Feminism isn’t a VIP club


Clarifications is a column featuring raw, unapologetic commentary on all things gender. From women’s rights, to dating culture; enjoy as Claire VanValkenburg discusses the topics everyone is afraid to talk about. 

Many women are told from a very young age to be a certain way, think certain things, and perform certain actions. People who identify as women feel the ramifications that stem from opposing these expected norms. It’s true that someone of any gender who is ‘different’ may feel judged but when you are presented with certain roles you must play that have severe consequences when you stray from them  – like how some women feel pressure to choose between a career and a family – the judgement manifests itself into a need to justify your every action.  

I could write about what feminism is, but you can google that. Instead, I’d like to write an ode to what feminism isn’t 

The word ‘feminist’ has become a sort of slur, spat between the teeth of lads when they spot a girl wearing a flannel, blue jeans, and no makeup on a night out.  

“She must be a feminist,” they say. As if feminism has a look. As if women must actively perform feminism consistently and constantly in order to label themselves as such.  

Feminism isn’t an appearance.  

What if I’m wearing the shortest skirt, smacking my gum and swaying through the streets? Feminist. What if I’m garbed in sweatpants, stained with ice cream from last week’s episode of The Bachelor? Feminist. Beanie? Feminist. Nudist? Feminist. It matters not what she puts on her body, it’s her mantras and morals. It’s her definition, why don’t you go ask her. 

Feminism isn’t a swear word. 

Saying “I am a feminist,” shouldn’t come with any sort of stigma. All genders, all races, all classes, all beings of every sort should be able to say the word ‘feminist’ without side glances or uncomfortable shuffles in response. We shouldn’t feel a need to censor ourselves when it comes to believing in equality. Any defining feature of one’s identity is the start of a conversation, let us embrace that opportunity.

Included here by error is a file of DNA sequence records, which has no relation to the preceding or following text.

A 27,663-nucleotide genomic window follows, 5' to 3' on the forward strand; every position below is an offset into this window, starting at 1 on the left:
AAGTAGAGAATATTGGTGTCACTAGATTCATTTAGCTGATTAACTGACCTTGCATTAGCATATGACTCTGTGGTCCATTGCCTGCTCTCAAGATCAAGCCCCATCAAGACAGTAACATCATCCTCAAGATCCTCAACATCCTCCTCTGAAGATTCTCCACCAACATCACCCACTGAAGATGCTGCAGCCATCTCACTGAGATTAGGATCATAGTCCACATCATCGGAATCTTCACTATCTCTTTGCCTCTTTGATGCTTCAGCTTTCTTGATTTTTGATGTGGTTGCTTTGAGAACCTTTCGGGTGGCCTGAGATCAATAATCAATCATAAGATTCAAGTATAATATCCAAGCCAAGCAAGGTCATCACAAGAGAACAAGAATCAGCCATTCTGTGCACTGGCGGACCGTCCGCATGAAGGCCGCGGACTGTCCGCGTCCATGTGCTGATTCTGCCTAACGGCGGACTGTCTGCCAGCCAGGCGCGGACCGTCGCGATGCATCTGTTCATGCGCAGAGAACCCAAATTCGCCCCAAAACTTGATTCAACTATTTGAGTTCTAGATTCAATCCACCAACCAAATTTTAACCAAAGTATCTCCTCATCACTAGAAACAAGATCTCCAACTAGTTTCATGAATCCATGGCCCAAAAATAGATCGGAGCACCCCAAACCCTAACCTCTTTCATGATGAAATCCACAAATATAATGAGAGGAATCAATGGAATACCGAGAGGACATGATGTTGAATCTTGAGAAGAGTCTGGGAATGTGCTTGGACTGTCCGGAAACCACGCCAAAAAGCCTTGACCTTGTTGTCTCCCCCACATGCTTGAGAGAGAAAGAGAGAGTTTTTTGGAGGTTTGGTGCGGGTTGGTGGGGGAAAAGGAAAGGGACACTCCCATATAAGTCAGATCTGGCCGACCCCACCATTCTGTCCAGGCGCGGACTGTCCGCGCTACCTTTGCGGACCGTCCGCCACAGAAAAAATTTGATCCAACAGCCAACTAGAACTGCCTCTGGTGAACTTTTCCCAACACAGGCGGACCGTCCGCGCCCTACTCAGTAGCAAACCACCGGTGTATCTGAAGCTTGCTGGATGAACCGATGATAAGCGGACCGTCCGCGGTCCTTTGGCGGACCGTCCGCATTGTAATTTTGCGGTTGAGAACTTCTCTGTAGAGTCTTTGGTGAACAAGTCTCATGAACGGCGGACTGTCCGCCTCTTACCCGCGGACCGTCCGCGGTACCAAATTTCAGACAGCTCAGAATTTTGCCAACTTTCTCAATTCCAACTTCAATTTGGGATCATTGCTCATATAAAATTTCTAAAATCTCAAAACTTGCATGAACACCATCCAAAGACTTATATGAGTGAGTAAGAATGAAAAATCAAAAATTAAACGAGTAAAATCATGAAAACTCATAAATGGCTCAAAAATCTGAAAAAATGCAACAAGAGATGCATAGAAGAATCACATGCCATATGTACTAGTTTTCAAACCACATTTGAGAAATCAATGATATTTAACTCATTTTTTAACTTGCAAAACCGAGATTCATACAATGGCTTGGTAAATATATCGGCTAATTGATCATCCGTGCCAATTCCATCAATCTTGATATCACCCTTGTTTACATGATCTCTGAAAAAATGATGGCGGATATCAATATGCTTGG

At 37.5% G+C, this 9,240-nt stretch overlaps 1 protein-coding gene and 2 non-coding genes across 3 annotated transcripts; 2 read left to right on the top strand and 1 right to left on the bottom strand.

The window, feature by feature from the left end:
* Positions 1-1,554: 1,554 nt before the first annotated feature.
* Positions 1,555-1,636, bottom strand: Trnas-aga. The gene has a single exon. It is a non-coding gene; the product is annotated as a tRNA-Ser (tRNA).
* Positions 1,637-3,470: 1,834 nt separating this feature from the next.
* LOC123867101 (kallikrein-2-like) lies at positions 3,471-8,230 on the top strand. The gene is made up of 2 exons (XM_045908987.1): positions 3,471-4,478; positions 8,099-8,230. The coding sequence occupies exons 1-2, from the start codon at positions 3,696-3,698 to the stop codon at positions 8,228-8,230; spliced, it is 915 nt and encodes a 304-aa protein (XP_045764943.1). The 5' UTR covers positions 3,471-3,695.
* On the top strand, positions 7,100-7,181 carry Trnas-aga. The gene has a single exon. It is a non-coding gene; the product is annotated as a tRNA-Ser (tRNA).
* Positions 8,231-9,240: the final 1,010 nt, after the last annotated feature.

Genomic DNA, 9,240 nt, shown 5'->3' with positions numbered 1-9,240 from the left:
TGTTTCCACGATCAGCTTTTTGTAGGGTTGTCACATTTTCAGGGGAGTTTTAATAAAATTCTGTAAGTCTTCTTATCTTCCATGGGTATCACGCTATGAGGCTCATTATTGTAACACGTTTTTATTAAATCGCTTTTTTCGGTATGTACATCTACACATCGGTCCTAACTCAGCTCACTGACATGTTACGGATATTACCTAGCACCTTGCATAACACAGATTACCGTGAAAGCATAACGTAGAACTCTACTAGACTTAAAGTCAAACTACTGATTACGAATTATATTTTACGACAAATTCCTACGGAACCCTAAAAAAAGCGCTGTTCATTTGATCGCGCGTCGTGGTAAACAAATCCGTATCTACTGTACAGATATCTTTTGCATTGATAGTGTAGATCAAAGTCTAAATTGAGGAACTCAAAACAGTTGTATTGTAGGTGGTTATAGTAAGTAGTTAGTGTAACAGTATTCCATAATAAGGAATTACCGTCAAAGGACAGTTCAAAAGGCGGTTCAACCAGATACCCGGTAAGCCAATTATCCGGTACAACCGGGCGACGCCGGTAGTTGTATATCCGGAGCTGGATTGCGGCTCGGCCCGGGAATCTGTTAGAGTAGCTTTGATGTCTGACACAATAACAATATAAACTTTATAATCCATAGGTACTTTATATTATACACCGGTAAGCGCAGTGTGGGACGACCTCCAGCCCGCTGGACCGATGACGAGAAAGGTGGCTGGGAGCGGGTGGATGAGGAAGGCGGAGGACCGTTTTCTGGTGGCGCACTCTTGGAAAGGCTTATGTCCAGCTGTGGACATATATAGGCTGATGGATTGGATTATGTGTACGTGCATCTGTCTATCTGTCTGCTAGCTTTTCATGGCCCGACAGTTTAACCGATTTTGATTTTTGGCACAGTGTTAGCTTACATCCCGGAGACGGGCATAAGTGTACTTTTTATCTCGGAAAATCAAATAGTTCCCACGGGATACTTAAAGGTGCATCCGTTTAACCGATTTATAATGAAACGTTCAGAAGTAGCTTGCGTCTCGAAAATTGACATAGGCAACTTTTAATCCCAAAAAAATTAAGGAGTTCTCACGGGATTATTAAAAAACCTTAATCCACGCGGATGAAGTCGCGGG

Feminism isn’t universal. 

“But Claire, how could you say that? Women should come together under one idea! The world works on definitions!”  

Sure, but that one idea should be broad enough to encompass anyone willing to fight for the goal. Nay, it should only encompass the goal. Feminism isn’t a disagreement about what equality is. It isn’t a statement of what women should or shouldn’t be. It is designed, and meant to be, a statement of simply being. A statement of existing where 100% of the population has equal access and opportunities, regardless of gender identity.  

If for you this means shifting any guy who comes along, wonderful. If for you this means speaking up about abortion rights and campaigning for easier access to contraceptives, great. Feminism isn’t pointing at a group of people and saying they can’t be feminists.  

The simple fact is that women’s rights are human rights are equal rights. And feminism isn’t (and shouldn’t) be attached to stigma, or hate, or marginalization. This is not a game of us versus them, my friends. Feminism should be for everyone; wholly, completely, and irrevocably.  

By Claire VanValkenburg

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